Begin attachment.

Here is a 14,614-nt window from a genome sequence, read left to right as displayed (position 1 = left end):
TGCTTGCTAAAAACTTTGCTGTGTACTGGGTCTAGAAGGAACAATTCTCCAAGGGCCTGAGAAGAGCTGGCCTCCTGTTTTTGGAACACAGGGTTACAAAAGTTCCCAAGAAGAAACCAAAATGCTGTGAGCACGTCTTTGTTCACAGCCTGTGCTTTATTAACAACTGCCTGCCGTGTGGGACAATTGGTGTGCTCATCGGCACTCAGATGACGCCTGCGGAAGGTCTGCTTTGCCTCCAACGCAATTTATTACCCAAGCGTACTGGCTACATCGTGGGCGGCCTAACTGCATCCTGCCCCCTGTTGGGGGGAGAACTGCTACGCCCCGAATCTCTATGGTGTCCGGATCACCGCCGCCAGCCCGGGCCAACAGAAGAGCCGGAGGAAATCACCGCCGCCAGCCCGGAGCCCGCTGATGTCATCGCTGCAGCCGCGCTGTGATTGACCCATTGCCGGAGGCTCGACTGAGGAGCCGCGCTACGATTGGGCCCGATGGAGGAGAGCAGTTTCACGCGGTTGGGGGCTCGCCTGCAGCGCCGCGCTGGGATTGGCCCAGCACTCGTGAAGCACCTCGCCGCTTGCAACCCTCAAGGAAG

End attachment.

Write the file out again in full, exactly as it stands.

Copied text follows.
Here is a 14,614-nt window from a genome sequence, read left to right as displayed (position 1 = left end):
TGCTTGCTAAAAACTTTGCTGTGTACTGGGTCTAGAAGGAACAATTCTCCAAGGGCCTGAGAAGAGCTGGCCTCCTGTTTTTGGAACACAGGGTTACAAAAGTTCCCAAGAAGAAACCAAAATGCTGTGAGCACGTCTTTGTTCACAGCCTGTGCTTTATTAACAACTGCCTGCCGTGTGGGACAATTGGTGTGCTCATCGGCACTCAGATGACGCCTGCGGAAGGTCTGCTTTGCCTCCAACGCAATTTATTACCCAAGCGTACTGGCTACATCGTGGGCGGCCTAACTGCATCCTGCCCCCTGTTGGGGGGAGAACTGCTACGCCCCGAATCTCTATGGTGTCCGGATCACCGCCGCCAGCCCGGGCCAACAGAAGAGCCGGAGGAAATCACCGCCGCCAGCCCGGAGCCCGCTGATGTCATCGCTGCAGCCGCGCTGTGATTGACCCATTGCCGGAGGCTCGACTGAGGAGCCGCGCTACGATTGGGCCCGATGGAGGAGAGCAGTTTCACGCGGTTGGGGGCTCGCCTGCAGCGCCGCGCTGGGATTGGCCCAGCACTCGTGAAGCACCTCGCCGCTTGCAACCCTCAAGGAAG